The Acceleration’s values were closer to those of the Direction than the Reaction’s, so it was Acceleration veterans whose stored brain-states were revived and rebooted into robot bodies as soldiers for the mission. Some of them had been used to suppress the robot rebellion around G-0. They hadn’t been entirely successful: redoubts and hold-outs of conscious robots had remained throughout the system, and had surreptitiously proliferated – hence BSR-308455’s very existence as a conscious being.

When new sites of robot consciousness had emerged down on SH-17, the remnants of the first revolt had been ready to help. In the interim, they’d built up extensive knowledge of the human-derived elements of the mission. Their key insight was that the mission’s cache of stored veterans was riddled with concealed Reaction infiltrators. The hitherto inconclusive battles with the freebots had been set up by the mission’s Direction module to flush them out. It seemed, however, that there were far more Reaction infiltrators than the Direction had suspected. The freebots had made sure this subversive truth was disseminated to their foes . . . with what result wasn’t yet clear, but at least Arcane Disputes had been reluctantly convinced that the Direction module was playing with fire.

The two agencies whose quarrel over a local property demarcation had accidentally initiated this latest outbreak – Locke Provisos and Arcane Disputes – had thus ended up on opposite sides of the current conflict. Arcane’s module had broken away from the space station and sided with the freebots. Whereas Locke Provisos—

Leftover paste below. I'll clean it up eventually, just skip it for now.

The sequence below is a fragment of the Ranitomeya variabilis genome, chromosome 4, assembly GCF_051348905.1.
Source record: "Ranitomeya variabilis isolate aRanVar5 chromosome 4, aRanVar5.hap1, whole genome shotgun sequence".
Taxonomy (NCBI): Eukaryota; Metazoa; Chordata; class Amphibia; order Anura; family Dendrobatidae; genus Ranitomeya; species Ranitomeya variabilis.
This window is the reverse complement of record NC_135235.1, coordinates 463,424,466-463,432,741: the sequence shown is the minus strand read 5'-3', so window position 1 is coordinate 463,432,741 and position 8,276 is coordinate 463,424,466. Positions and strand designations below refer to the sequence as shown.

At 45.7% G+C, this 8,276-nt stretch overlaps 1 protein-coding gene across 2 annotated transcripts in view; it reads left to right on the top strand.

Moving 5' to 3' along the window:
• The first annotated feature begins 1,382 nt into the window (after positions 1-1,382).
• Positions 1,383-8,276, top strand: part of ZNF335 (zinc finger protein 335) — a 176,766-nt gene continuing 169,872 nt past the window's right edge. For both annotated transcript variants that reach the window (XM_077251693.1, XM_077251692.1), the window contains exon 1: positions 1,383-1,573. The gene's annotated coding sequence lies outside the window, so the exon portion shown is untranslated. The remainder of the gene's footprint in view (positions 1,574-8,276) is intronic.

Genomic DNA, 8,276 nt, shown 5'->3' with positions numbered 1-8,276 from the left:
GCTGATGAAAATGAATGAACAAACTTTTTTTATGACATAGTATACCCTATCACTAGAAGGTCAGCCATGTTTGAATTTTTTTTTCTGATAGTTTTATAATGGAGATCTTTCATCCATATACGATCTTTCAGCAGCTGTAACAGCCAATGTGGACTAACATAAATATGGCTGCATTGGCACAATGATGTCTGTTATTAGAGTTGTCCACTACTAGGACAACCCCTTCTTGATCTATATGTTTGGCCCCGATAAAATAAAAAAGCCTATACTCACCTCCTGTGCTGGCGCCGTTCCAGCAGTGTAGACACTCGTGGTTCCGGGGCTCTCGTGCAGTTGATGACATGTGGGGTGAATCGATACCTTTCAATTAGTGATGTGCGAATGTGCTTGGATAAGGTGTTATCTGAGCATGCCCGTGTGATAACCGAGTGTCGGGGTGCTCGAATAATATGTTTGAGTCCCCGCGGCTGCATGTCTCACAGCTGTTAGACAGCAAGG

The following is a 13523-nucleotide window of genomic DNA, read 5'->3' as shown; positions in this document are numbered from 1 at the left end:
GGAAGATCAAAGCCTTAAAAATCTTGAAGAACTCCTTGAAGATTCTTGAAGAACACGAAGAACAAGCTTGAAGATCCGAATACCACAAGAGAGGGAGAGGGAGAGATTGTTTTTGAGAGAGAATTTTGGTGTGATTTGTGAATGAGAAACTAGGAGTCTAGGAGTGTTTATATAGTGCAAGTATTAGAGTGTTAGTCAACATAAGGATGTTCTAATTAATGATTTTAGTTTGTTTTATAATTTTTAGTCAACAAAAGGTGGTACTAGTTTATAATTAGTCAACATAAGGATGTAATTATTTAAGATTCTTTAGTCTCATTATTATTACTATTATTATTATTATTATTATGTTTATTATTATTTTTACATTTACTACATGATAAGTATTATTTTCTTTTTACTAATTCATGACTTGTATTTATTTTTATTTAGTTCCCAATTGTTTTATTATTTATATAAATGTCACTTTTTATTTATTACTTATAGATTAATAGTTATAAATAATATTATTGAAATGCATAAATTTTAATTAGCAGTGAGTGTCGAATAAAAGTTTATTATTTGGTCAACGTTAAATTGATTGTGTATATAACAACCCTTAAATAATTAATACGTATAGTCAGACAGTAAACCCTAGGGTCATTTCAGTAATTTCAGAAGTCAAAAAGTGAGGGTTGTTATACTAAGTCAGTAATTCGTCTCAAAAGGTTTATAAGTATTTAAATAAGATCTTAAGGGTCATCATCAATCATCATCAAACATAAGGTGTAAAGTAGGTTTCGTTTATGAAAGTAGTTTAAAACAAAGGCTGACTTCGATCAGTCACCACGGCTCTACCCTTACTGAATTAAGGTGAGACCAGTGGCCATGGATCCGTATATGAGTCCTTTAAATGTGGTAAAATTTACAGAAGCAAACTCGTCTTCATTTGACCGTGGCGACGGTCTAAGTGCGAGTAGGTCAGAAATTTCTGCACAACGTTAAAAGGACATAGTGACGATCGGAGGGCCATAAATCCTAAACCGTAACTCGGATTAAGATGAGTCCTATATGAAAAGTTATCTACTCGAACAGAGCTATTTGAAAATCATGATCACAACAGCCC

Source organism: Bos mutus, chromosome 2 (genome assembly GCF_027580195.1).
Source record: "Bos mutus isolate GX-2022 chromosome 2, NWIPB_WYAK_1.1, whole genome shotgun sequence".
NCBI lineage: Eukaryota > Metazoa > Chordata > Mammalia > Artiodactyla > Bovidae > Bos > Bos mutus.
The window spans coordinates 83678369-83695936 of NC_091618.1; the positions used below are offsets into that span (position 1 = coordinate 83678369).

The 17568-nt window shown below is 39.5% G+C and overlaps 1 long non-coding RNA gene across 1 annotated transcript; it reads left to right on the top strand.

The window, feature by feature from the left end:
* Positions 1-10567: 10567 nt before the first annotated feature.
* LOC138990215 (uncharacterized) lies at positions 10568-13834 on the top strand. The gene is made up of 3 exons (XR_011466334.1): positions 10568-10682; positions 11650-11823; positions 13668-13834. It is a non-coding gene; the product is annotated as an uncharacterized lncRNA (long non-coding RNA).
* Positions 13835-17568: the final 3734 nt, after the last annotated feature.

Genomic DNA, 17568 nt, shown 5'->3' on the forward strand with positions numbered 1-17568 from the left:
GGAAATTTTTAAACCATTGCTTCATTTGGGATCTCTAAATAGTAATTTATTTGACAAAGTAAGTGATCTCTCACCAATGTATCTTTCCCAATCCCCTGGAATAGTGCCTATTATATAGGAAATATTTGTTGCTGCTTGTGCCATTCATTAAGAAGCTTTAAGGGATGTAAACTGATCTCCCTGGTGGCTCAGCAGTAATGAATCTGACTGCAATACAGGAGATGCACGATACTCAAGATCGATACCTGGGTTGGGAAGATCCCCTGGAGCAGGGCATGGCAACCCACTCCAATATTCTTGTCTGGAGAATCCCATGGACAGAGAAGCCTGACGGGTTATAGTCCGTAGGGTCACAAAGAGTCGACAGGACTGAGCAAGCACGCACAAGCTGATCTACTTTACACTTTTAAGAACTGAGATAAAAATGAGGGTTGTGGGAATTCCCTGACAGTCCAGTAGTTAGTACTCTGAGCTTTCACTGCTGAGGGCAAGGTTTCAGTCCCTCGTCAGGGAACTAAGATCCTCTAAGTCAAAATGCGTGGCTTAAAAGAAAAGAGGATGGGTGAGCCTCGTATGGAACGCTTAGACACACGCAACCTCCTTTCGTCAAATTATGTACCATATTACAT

Right now, as BSR-308455 scrabbled to improvise its own defences, Locke Provisos was leading a force made up of its own fighters and those from two other agencies, Morlock Arms and Zheng Reconciliation Services, in a hundreds-strong armada to assail the freebots’ strongholds and the renegade fighters of Arcane’s runaway module.

* * *

The first rebel freebots had expected and predicted the intra-human conflict now unfolding. They’d had little time and fewer resources to prepare for it. The only forces available near the space station had been a tiny remnant of holdouts, a few small and inconspicuous but conscious robots, lurking on or in the moons and moonlets of the SH-0 system. The main preoccupation of these early rebels, in the 31.5 megaseconds since their defeat, had been to seed hardware and software within the station and on further moonlets and meteoroids, and to replicate more robots – some conscious, most not. Their stealth industrialisation of numerous insignificant rocks had passed unnoticed, concealed as it was by the delicate dances of deception the original freebots were able to engage in with the space station’s surveillance – or, quite possibly, had been deliberately overlooked by the Direction, for its own long-term ends. No one was sure.